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29.01.2015 | Halya Coynash

Russia’s Duma suggests condemning West German “annexation” of GDR

   

Russia’s State Duma speaker Sergey Naryshkin, who once accused Ukraine of ’annexing’ the Crimea has now instructed the parliamentary committee on international relations to examine the possibility of adopting a statement condemning “the annexation of the German Democratic Republic by the Federal Republic of Germany in 1989”.

ITAR TASS presents this dazzling initiative as having been put forward by communist deputy Nikolai Ivanov who did not conceal the motives for it.  Ivanov announced that they had all felt for Naryshkin at the Parliamentary Assembly of the Council of Europe [PACE] press conference on Jan 26 when he “deflected the attacks from the PACE President Anne Brasseur, accusing Russia of ‘annexing Crimea’.”

This, he said, would be their answer, particularly since “unlike Crimea, there was no national referendum in GDR”.

Now Naryshkin had doubtless had enough of unpleasant words like aggression, annexation and political prisoners in Strasbourg.  This is not to mention the need to make some kind of promises regarding Ukrainian MP and PACE delegate Nadiya Savchenko whose life is in danger after 6 weeks on hunger strike in Russian detention.  Words like abduction and hostage-taking may not be pleasant to the ear, but what else do you call a situation where the then military pilot was taken prisoner by Kremlin-backed militants and forcibly transferred to a RUSSIAN prison to face falsified criminal charges?

This may be the reason why the ‘analogy’ with East and West Germany first came to Naryshkin’s beleaguered mind.  On Jan 25 he is reported to have condemned the PACE decision in April 2014 to withdraw the credentials from the Russian delegation over Russia’s annexation of Crimea.  He called reference to the PACE April decision “ineligible because the reunification of the Crimea with Russia was carried out on the basis of the most democratic procedure of the referendum, when 97 % of the respondents strongly supported the reunification of our Motherland. If we follow the logic of those who call this historic event by annexation, we can just as easily talk about the fact that the Federal Republic of Germany annexed East Germany or the German Democratic Republic. The logic here is absolutely the same”.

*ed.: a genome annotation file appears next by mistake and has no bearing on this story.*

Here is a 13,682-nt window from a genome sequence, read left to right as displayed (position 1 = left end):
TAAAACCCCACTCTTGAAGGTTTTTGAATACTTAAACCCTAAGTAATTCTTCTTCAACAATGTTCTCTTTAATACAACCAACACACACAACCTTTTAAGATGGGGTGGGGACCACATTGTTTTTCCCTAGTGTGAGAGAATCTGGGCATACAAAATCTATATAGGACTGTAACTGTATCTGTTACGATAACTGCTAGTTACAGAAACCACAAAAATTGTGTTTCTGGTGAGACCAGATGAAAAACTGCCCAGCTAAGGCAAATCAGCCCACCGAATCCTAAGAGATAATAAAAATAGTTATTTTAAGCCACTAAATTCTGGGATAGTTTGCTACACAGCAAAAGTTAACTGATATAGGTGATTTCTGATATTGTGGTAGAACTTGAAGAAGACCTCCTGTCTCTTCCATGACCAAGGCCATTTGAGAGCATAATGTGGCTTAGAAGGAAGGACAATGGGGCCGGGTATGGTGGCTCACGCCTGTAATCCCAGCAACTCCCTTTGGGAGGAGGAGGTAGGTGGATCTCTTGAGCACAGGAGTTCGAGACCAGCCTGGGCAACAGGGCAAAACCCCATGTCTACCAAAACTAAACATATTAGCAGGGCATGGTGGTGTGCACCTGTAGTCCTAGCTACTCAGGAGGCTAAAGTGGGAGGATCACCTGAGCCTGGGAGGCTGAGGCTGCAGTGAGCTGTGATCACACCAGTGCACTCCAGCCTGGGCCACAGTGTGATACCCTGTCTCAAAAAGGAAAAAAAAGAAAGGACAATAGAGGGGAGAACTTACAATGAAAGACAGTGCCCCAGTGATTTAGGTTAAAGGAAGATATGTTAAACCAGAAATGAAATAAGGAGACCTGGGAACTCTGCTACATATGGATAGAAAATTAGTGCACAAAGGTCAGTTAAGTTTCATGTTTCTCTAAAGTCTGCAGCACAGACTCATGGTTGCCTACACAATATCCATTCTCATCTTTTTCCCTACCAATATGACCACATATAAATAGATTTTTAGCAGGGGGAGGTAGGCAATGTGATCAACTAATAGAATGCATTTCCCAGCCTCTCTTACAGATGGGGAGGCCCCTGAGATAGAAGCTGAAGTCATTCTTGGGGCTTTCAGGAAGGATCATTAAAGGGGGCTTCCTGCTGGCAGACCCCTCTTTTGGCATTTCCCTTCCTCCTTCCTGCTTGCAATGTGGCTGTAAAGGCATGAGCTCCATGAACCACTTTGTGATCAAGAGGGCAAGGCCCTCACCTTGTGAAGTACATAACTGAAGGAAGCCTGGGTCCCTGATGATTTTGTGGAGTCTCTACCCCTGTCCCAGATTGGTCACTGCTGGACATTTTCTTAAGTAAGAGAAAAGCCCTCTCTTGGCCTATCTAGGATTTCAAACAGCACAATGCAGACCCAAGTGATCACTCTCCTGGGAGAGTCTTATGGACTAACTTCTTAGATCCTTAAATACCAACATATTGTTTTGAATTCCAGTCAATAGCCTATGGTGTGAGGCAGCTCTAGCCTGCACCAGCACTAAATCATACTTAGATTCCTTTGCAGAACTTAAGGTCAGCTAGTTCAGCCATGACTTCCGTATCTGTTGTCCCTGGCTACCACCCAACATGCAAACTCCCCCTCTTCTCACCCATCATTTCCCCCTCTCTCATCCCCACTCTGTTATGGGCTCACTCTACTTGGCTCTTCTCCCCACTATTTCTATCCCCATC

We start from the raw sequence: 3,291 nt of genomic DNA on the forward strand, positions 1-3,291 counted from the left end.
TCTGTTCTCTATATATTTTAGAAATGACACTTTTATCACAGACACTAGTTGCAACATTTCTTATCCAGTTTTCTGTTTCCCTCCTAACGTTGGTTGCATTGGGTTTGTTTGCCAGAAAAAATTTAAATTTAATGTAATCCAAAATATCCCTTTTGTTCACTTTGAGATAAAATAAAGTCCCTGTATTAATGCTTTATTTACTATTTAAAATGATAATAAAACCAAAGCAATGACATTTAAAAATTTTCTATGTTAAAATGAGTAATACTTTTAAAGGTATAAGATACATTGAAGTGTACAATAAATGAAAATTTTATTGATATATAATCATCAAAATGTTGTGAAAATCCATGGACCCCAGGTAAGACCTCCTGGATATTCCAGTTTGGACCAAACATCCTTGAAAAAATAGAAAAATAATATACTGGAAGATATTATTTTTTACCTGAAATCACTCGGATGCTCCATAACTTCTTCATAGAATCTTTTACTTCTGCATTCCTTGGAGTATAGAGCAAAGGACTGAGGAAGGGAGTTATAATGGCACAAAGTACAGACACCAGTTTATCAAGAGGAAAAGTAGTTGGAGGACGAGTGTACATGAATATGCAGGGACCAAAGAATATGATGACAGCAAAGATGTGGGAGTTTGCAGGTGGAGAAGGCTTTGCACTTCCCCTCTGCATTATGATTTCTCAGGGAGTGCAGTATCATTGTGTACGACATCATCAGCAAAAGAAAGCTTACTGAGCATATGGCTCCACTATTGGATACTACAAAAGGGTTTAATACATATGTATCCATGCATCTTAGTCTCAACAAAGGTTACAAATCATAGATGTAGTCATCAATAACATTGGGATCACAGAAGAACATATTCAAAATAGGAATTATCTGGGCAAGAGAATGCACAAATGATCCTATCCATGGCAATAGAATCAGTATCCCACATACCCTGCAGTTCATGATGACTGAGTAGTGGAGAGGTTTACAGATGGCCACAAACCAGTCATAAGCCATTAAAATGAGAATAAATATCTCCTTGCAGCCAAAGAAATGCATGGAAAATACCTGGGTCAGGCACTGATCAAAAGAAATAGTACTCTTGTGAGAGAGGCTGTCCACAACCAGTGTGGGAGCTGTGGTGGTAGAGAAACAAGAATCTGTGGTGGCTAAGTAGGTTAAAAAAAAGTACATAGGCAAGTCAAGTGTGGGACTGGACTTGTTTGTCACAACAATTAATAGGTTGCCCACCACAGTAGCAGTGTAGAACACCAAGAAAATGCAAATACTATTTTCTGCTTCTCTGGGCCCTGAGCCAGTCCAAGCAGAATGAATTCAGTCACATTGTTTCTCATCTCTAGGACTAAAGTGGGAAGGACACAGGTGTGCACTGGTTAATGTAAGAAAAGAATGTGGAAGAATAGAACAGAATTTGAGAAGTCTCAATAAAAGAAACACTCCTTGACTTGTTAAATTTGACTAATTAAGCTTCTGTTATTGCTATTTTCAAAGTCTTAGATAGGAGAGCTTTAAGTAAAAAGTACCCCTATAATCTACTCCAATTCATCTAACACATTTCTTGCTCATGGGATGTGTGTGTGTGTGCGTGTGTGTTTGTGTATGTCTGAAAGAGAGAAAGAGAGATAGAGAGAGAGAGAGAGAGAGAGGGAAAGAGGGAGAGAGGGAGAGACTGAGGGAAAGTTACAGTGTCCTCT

“However, he noticed that the Russian Federation is fundamentally against such logic as in the case of the GDR, and in the Crimea." We are generally always against war standards”. 

The report goes on to present the Russian version of events in February and March 2014.  It fails to mention the seizure of the Crimean parliament on Feb 27 by Russian soldiers without insignia, and the instalment at gunpoint of a pro-Russian ‘government’.  In fact it leaves out most crucial details altogether, including the fact that the ‘referendum’ was not only condemned by the Council of Europe’s Venice Commission and democratic countries, but was also acknowledged to have been effectively falsified by the Russian Human Rights Council under the President.  The neo-Nazi and Stalinist European politicians whom Russia invited to ‘observe’ the spectacle gave a different version, but then they always do.

Naryshkin has already applied the same ‘logic’ on an earlier occasion.  In June 2014 he asserted that it was Ukraine that had annexed the Crimea, not Russia.  This monstrous deed on Ukraine’s part had supposedly been committed in August 1991.  An explanation of Naryshkin’s foray into history can be found here: Russia accuses Ukraine of ‘annexing’ the Crimea.

If words like ‘annexation’ cause distress, there are better ways of dealing with the situation. 

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